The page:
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Tuesday, March 29th, 2016

Ocean Temps Predict U.S. Heat Waves 50 Days Out, Study Finds

The formation of a distinct pattern of sea surface temperatures in the middle of the North Pacific Ocean can predict an increased chance of summertime heat waves in the eastern half of the United States up to 50 days in advance, according to a new study led by a scientist at the National Center for Atmospheric Research...

Tuesday, March 22nd, 2016

New Gulf of Mexico Ocean Observing System Data Helps Resource Managers Protect the Watershed

The Gulf of Mexico Coastal Ocean Observing System (GCOOS) today announced the launch of two new data portals designed to help resource managers protect the environmental health of the waterways in the Gulf of Mexico watershed. The Hypoxia-Nutrient Data Portal, created in partnership with the Gulf of Mexico Alliance, and the Citizen Science Data Portal

Tuesday, March 22nd, 2016

New Marine Biodiversity Treaty Negotiations Begin Next Week

States gathering at the United Nations (UN) in New York next week (28 March) will begin work towards an agreement to protect life in the high seas, closing some of the largest legal loopholes in the ocean. The UN Convention on the Law of the Sea (UNCLOS) was negotiated more than 30 years ago but

Wednesday, March 16th, 2016

U.S. Coast Guard Seeks Mariner Input for Atlantic and Gulf Seacoast Study

WASHINGTON — The U.S. Coast Guard is seeking input from commercial and recreational mariners for an assessment of navigation requirements on the Atlantic and Gulf seacoast. The Coast Guard Waterways Analysis and Management System (WAMS) survey is focused on the Atlantic Ocean and Gulf of Mexico Seacoast System, an open water system typically traveled by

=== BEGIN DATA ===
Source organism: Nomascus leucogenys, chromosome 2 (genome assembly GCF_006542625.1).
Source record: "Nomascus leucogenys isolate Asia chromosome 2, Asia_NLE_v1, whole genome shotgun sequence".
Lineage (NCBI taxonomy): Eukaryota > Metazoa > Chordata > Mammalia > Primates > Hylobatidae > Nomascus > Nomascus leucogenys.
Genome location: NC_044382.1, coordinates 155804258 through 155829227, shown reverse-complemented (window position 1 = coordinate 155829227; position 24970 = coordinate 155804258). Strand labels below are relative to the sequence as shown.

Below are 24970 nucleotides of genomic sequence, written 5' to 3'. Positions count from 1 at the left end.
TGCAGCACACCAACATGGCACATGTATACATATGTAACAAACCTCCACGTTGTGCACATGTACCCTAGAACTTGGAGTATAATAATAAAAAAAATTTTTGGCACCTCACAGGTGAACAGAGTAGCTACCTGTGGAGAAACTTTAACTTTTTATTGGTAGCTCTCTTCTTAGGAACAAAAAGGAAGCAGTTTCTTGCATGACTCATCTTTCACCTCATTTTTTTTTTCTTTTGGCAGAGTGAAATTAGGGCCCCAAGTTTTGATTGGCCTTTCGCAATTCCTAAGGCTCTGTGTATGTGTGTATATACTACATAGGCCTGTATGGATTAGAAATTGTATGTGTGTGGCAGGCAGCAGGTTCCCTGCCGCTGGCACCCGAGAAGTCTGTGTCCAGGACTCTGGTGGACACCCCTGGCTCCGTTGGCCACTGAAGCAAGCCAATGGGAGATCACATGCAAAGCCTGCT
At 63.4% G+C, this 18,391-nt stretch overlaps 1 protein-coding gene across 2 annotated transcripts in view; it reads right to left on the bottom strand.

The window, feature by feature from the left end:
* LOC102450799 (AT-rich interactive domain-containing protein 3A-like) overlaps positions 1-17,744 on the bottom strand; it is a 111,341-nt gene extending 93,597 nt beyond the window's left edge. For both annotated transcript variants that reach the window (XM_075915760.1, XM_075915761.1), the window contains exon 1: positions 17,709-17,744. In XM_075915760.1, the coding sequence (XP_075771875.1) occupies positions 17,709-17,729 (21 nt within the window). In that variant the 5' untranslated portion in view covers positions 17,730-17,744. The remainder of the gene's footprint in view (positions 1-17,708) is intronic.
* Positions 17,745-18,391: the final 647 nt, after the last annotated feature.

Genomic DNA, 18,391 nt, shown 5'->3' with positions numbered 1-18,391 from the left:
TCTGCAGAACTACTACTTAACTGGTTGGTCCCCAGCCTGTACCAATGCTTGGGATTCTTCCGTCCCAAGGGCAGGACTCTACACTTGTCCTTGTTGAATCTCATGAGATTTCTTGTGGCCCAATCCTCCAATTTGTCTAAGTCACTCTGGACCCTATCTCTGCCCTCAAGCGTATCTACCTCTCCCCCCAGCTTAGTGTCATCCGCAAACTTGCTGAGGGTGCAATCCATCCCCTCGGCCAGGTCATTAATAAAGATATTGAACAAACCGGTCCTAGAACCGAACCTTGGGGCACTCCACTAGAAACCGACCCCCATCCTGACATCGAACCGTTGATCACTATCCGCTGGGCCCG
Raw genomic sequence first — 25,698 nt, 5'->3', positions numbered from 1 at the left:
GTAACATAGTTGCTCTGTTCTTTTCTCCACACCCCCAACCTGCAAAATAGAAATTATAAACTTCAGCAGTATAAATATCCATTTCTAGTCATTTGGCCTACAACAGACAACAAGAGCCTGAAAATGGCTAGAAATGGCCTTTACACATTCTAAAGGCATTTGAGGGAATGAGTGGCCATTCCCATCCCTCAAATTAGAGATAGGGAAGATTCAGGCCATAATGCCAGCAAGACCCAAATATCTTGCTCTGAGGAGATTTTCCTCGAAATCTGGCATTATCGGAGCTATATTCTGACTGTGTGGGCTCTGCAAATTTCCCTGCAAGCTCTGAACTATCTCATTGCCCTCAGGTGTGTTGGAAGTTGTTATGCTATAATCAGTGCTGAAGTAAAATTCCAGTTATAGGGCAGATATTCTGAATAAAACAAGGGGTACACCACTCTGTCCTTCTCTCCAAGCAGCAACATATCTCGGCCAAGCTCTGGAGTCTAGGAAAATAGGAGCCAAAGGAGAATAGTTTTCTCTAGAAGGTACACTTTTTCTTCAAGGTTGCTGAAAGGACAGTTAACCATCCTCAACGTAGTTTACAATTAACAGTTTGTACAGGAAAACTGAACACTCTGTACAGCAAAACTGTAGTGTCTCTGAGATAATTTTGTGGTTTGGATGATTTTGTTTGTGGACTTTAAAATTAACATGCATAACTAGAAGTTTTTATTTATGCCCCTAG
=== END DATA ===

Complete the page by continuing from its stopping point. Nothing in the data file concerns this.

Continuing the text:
Thursday, March 10th, 2016

Sea Level Rise Threatens Larger Number of People Than Earlier Estimated

More people live close to sea coast than earlier estimated, assess researchers in a new study. These people are the most vulnerable to the rise of the sea level as well as to the increased number of floods and intensified storms. By using recent increased resolution datasets, Aalto University researchers estimate that 1.9 billion inhabitants,

Tuesday, February 16th, 2016

Ice Sheet Modeling of Greenland, Antarctica Helps Predict Sea-Level Rise

LIVERMORE, Calif.–The Greenland and Antarctic ice sheets will make a dominant contribution to 21st century sea-level rise if current climate trends continue. However, predicting the expected loss of ice sheet mass is difficult due to the complexity of modeling ice sheet behavior. To better understand this loss, a team of Sandia National Laboratories researchers has

Tuesday, February 16th, 2016

Sentinel-3a Successfully Launches for Ocean and Land Monitoring Mission

The third ESA-developed satellite carrying four Earth-observing instruments was launched today, ready to provide a ‘bigger picture’ for Europe’s Copernicus environment programme. The 1150 kg Sentinel-3A satellite was carried into orbit on a Rockot launcher from Plesetsk, Russia, at 17:57 GMT (18:57 CET; 20:57 local time) on 16 February. After a first burn starting about

Monday, February 15th, 2016

AWARE Project Launched to Gain New Insights on Climate of Antarctica

It has been nearly half a century since scientists have collected extensive climate or atmospheric data from the West Antarctic Ice Sheet (WAIS). But late last year, scientists from the U.S. Department of Energy’s (DOE) Brookhaven National Laboratory, working with a group led by the Scripps Institution of Oceanography, embarked on a new project that

Wednesday, February 10th, 2016

Fugro Delivers Surface Current Data with Innovative New System

Fugro and technology partner Areté Associates have successfully delivered near real-time, synoptic, surface current data to characterise Loop Current and Loop Current eddy conditions in the US Gulf of Mexico during a period of intense current conditions. The new ROCIS (Remote Ocean Current Imaging System) was deployed on its first operational project, in the US

Tuesday, January 19th, 2016

Greenhouse Gas Can Escape the Deep Ocean in Surprising Way, New Study Says

A new scientific journal article reports that carbon dioxide can emerge from the deep ocean in a surprising way — a new piece of the global carbon “puzzle” that researchers must solve to fully understand major issues like climate change.

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